Today, I finally broke down and went to PetSmart on my lunch break to buy another ball.  Unfortunately, they were all out of “the world” so I had to go with a glow-in-the-dark ball.  It was made to fit in a large “Chuck It,” which for the un-dogged out there, is a throwing stick that keeps you from having to stoop over 50 million times and enables you to pick up the ball without touching the slobber/dirt combo that Remi leaves on it.  Simplistic, yet genius in design.  I have two thoughts about this:  1.  $8 is a small price to pay to avoid picking up and throwing a slobbery tennis ball a million times a day, and 2.  please don’t let us lose this thing.  The new ball is glow-in-the-dark- light-green and could easily disappear in the grass.  I have visions of hubs and I, waiting for darkness, slinking through the backyard, Mission Impossible style, to find the glowing orb.  It will be a re-con mission with flashlights, scanning the yard to avoid poop-mines, and looking for the space-age chew toy.  The neighbors will be talking.  The squirrels will be mocking.  And Remi will be watching.  Heaven help us if he realizes that it is now possible to play fetch in the dark….

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This afternoon, I had the distinct pleasure of heading out in 90-something degree temperatures and loading 70 lbs of dog into the back of my SWEET SEDAN before heading over to our vet to find out what’s ailing Remi.  A mild skin infection, which should be gone in a week thanks to a round of antibiotics, in case you are dying to know.

Howevs. I think we might be breaking up with our vet.  We received competent care, and we’ve only been twice since adopting the Rem-ster, but both times have been a veritable CLUSTER in the waiting room.  Today, at one point, there were seven dogs, two cats, and about 10 people in various stages of intake, boarding drop-off, and bill paying.  I have to think that the clinic’s liability policy probably frowns upon that.    One eager puppy takes a sniff at one grumpy dog’s hind-end and well, it’s not going to be pretty.

In the middle of all of this, a couple walks out with a dog that looked like this:
And I, in the 90-something degree heat, thought “I would NEVER….” and then I thought, “Oh, that poor dog.”  And the lady sitting next to me said, “Oh, that would be SO RELAXING to GET to BRUSH that EVERY DAY!”  I’m pretty sure she wasn’t on crack, but Remi and I didn’t stick around to find out.

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Despite his insane cuteness, my dog has his flaws.  Sleeping on the couch and eating trash, to name two.   Piop and I  have adopted strategies to deal with these flaws, namely, putting the trashcans out of his reach and putting aluminum foil on the furniture.  Don’t knock it ’til you’ve tried it.  It really works and adds that certain je ne sais quoi to your living room decor.  Particularly when people drop by unannounced and wonder if you have some sci-fi obsession or dress up as Mork and Mindy when you’re home alone.  I’ll never tell.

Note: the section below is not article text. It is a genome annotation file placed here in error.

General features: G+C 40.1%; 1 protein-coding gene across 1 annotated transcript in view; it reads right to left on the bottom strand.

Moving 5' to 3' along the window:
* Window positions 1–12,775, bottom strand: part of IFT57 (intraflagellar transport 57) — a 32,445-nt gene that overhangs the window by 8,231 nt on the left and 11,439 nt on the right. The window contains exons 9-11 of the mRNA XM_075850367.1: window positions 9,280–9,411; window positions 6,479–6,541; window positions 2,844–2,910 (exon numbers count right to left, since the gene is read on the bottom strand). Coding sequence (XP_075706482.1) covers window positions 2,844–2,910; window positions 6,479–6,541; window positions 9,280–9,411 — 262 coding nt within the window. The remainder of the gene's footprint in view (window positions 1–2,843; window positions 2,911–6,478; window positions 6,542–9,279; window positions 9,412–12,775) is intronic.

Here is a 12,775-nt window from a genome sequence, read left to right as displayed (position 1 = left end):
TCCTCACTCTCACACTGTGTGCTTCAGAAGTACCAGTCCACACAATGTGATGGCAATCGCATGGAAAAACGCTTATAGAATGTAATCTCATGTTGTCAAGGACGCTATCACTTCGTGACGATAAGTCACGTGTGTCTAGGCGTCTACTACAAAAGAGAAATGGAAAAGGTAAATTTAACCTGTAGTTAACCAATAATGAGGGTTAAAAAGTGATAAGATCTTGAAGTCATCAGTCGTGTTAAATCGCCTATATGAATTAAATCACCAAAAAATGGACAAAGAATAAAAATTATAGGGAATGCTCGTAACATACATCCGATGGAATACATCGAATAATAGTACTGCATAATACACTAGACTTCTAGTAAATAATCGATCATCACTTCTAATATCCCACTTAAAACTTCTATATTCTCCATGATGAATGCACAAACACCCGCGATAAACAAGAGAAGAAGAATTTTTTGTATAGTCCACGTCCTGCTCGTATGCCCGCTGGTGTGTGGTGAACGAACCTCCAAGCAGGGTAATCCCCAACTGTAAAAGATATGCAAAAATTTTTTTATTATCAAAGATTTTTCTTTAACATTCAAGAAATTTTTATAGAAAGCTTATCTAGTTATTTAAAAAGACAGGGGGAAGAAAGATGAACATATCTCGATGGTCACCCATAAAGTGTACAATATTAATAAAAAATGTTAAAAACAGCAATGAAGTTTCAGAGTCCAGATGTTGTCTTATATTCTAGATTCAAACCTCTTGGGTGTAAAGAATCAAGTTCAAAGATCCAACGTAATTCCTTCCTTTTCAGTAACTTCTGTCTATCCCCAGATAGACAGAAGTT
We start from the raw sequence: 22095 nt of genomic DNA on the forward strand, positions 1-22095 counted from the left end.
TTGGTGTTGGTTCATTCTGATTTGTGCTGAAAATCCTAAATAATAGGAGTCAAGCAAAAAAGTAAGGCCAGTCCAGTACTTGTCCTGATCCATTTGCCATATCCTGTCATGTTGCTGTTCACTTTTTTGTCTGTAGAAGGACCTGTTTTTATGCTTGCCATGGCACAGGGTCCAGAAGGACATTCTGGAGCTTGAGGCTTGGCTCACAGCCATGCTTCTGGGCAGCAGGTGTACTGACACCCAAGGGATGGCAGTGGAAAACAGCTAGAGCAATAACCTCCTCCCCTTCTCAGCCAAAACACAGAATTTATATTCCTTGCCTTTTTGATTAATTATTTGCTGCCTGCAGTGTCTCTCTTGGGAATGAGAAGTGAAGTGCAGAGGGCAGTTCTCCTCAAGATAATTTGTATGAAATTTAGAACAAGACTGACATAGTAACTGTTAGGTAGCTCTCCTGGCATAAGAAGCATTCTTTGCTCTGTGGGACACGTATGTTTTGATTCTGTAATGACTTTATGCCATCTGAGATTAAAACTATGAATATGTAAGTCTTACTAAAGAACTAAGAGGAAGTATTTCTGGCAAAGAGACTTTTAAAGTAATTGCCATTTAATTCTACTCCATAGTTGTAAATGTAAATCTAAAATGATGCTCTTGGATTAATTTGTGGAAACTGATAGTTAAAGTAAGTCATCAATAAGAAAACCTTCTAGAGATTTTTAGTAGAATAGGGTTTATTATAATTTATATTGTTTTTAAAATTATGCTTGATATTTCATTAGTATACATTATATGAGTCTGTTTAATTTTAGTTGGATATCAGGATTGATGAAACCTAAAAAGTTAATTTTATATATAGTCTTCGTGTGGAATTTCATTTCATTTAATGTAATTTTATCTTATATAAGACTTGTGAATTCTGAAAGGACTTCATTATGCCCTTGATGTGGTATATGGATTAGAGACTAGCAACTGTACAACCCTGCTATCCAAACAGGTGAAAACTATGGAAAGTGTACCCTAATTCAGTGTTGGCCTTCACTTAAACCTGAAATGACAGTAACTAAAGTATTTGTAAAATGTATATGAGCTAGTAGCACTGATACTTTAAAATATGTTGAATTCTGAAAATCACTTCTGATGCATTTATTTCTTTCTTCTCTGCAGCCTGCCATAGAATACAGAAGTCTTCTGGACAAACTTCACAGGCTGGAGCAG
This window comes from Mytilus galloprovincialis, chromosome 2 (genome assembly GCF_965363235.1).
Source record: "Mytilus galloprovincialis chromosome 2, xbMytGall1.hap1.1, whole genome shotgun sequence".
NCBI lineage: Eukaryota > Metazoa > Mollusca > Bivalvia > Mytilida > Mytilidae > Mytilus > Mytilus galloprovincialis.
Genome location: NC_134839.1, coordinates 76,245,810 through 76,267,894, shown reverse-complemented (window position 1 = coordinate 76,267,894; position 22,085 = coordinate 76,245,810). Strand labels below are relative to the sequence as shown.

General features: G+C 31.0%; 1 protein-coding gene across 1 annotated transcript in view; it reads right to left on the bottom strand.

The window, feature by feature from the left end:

Anyway, to compensate for Remi’s apparent bordem, we’ve purchased a kong.  We fill said kong with peanut butter or a treat before leaving and hope it occupies him while we’re gone.  My conflict is whether or not stuffing a milk bone into the treat is cruel and unusual punishment, or just a lot of fun.  Remi naturally chomps down on the part he can get to (probably in the first eight seconds after we leave), and then cannot get the rest of the milk bone out.  I envision him spending hours a day flopping that red blob around and thinking,

“Um, guys….guys…hey, JERKS….what is wrong with you?  This kong thing is, um, kind of fun, but kind of ticking me off.  I mean, I’m cute, right?  And I’m fun, right?  And I pretty much sleep after 8pm, anyway.  And you leave me by myself all darn day and I don’t even gnaw furniture…well, at least I usually don’t…and I think I’m pretty much a good dog.  All I ask of you is a run in the morning, and let’s face it, your fat behinds could use it, and a little game of fetch a couple of times a day, which, you have to admit, is prettyfun, and you know, food and water and all that.  And what do you give me?  A flipping RUBIX CUBE of a kong.  Listen…I don’t have THUMBS and it’s just not very nice of you to leave me with this never ending circle of HELL!  It’s like an itch you can’t scratch…which, speaking of, how about a little scratching in that spot between my shoulders blades that my back legs can’t reach?……um, guys?….GUYSSSSSSSS?….”